BANGKOK (Reuters) - Thailand’s community of “ladyboys” complained on Wednesday they were being marginalised in next week’s general election because their ID card pictures were too confusing for polling officials.
It is the latest in a series of gripes among members of the Trans-Female Association of Thailand which groups transgenders and transsexuals known collectively as “katoeys” or “ladyboys”.
“We have a big problem when we use our identity cards in banks, schools, hospitals and now when we vote,” said Yollada Suanyoc, president of the 2,500-strong organisation.
“The picture may show a woman but it says ‘mister’ on the card. Or the picture may show a teenage boy and the person now looks like a woman.”
Everyone in Thailand has to carry a national ID card with them at all times from the age of 15. It is renewed every seven years.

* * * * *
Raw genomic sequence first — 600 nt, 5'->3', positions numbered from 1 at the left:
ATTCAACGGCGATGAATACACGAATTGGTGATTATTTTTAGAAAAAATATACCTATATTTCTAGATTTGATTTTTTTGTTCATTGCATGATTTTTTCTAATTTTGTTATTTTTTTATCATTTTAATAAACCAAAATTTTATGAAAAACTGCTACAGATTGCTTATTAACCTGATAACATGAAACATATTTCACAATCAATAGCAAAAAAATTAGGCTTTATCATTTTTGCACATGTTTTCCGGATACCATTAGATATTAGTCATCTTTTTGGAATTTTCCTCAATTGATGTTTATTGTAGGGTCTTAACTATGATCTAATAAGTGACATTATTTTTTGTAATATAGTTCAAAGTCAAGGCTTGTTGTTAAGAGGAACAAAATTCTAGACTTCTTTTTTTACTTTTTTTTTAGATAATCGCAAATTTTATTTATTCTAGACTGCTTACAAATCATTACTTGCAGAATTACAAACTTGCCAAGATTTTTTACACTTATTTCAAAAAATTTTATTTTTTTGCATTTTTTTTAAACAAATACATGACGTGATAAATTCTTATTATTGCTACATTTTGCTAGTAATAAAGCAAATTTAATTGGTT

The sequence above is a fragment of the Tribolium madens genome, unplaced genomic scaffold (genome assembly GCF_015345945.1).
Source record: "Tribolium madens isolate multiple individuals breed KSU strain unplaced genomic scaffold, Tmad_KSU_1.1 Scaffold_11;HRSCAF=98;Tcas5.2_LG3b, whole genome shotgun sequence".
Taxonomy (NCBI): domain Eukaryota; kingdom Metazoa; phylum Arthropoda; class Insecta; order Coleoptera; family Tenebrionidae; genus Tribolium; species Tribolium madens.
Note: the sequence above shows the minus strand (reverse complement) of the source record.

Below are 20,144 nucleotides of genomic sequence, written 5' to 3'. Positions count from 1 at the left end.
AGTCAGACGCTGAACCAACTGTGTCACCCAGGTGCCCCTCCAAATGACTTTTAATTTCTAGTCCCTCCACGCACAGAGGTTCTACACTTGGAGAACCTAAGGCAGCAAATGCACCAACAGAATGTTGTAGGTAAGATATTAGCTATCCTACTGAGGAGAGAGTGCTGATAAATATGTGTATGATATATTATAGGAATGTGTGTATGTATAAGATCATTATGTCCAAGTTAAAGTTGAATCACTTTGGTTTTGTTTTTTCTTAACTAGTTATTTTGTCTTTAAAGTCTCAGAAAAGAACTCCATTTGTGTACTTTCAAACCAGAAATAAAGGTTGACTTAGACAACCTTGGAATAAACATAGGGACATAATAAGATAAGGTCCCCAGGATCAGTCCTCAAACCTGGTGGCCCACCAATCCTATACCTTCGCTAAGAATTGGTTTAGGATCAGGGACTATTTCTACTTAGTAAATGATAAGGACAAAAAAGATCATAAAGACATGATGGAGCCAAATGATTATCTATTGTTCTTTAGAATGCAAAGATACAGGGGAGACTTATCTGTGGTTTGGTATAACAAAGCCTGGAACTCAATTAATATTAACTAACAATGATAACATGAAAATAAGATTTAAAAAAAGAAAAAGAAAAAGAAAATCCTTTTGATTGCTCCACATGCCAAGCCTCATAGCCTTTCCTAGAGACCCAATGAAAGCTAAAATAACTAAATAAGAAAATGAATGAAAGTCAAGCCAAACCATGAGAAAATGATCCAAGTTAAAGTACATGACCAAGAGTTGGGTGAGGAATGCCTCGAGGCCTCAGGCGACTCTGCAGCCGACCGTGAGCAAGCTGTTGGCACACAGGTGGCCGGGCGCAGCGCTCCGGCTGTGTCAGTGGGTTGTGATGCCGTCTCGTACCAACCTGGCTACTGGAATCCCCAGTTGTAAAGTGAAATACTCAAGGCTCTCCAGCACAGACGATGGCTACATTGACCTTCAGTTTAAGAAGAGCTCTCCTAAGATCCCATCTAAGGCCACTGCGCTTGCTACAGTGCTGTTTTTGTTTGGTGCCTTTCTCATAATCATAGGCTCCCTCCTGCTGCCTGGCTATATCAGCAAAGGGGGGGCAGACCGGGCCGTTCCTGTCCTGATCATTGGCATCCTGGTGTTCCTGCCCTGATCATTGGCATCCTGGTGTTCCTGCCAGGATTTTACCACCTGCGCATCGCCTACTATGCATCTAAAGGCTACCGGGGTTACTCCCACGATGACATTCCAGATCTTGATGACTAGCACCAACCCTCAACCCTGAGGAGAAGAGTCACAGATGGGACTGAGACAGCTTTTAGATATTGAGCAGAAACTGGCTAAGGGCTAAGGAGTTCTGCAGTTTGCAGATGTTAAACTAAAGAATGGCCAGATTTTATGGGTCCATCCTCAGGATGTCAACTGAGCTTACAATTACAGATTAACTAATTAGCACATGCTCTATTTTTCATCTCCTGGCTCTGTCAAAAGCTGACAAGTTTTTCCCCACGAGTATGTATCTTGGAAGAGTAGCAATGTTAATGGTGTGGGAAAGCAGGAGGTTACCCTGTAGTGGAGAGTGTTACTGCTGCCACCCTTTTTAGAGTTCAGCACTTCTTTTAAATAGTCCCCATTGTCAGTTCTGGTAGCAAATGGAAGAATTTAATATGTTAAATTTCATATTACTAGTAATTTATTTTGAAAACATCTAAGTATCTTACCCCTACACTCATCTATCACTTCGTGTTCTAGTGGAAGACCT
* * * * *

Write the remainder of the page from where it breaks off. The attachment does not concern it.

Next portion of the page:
Transgenders and transsexuals are accepted in Thailand more readily than in most other countries, with one new airline hiring only ladyboys as cabin crew. They are especially common in cosmetics shops and health stores and in bars in some of Bangkok’s racier entertainment districts.
But Yollada said the government had been slow to accept them and accused society of grouping transgenders, transsexuals and homosexuals as one and the same when each group had its own issues.
“The government says if they change our title and sex, it’s going to make society confused,” she said. “The government worries that they won’t know about our past.”
For now, she said, there was nothing they could do ahead of Sunday’s election. Yollada joined tens of thousands of people who voted in an advanced ballot on Sunday as she was away from her home province.
“It took a long time for me to explain. Some people will be OK because the government officials know them. But for some, it will be a problem.”
Bangkok is a world centre for people seeking sex changes, or sex “reassignments”, but the Tourism Authority of Thailand said it did not have exact figures on how many people visited the city for such operations.
Editing by Jason Szep and Robert Birsel